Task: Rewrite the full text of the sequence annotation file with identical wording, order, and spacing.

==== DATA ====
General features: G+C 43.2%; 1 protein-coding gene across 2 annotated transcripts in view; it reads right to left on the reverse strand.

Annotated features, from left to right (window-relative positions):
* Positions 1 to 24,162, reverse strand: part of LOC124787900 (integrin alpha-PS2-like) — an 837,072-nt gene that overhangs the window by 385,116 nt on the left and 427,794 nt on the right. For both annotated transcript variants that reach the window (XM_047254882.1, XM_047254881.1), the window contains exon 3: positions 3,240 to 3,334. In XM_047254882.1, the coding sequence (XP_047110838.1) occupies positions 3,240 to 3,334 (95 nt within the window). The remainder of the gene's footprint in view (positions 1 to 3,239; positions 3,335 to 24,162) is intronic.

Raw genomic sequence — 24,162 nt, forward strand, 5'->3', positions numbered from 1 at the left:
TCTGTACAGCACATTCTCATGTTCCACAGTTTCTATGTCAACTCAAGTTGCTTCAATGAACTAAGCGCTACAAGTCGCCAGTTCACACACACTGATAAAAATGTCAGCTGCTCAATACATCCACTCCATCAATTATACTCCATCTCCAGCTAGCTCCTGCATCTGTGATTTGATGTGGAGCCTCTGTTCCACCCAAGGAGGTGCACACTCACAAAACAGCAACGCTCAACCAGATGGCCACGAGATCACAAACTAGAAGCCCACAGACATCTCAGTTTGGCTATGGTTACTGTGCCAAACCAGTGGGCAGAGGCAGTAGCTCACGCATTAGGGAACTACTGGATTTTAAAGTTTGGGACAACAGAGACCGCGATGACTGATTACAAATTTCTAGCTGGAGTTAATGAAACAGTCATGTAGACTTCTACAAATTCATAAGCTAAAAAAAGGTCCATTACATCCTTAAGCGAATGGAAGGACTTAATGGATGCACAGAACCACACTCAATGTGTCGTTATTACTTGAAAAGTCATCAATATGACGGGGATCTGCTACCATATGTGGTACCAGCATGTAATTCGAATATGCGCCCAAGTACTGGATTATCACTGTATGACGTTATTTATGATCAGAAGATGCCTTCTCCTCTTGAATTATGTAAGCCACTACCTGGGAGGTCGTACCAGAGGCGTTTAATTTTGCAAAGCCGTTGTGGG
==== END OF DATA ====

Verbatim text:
General features: G+C 43.2%; 1 protein-coding gene across 2 annotated transcripts in view; it reads right to left on the reverse strand.

Annotated features, from left to right (window-relative positions):
* Positions 1 to 24,162, reverse strand: part of LOC124787900 (integrin alpha-PS2-like) — an 837,072-nt gene that overhangs the window by 385,116 nt on the left and 427,794 nt on the right. For both annotated transcript variants that reach the window (XM_047254882.1, XM_047254881.1), the window contains exon 3: positions 3,240 to 3,334. In XM_047254882.1, the coding sequence (XP_047110838.1) occupies positions 3,240 to 3,334 (95 nt within the window). The remainder of the gene's footprint in view (positions 1 to 3,239; positions 3,335 to 24,162) is intronic.

Raw genomic sequence — 24,162 nt, forward strand, 5'->3', positions numbered from 1 at the left:
TCTGTACAGCACATTCTCATGTTCCACAGTTTCTATGTCAACTCAAGTTGCTTCAATGAACTAAGCGCTACAAGTCGCCAGTTCACACACACTGATAAAAATGTCAGCTGCTCAATACATCCACTCCATCAATTATACTCCATCTCCAGCTAGCTCCTGCATCTGTGATTTGATGTGGAGCCTCTGTTCCACCCAAGGAGGTGCACACTCACAAAACAGCAACGCTCAACCAGATGGCCACGAGATCACAAACTAGAAGCCCACAGACATCTCAGTTTGGCTATGGTTACTGTGCCAAACCAGTGGGCAGAGGCAGTAGCTCACGCATTAGGGAACTACTGGATTTTAAAGTTTGGGACAACAGAGACCGCGATGACTGATTACAAATTTCTAGCTGGAGTTAATGAAACAGTCATGTAGACTTCTACAAATTCATAAGCTAAAAAAAGGTCCATTACATCCTTAAGCGAATGGAAGGACTTAATGGATGCACAGAACCACACTCAATGTGTCGTTATTACTTGAAAAGTCATCAATATGACGGGGATCTGCTACCATATGTGGTACCAGCATGTAATTCGAATATGCGCCCAAGTACTGGATTATCACTGTATGACGTTATTTATGATCAGAAGATGCCTTCTCCTCTTGAATTATGTAAGCCACTACCTGGGAGGTCGTACCAGAGGCGTTTAATTTTGCAAAGCCGTTGTGGG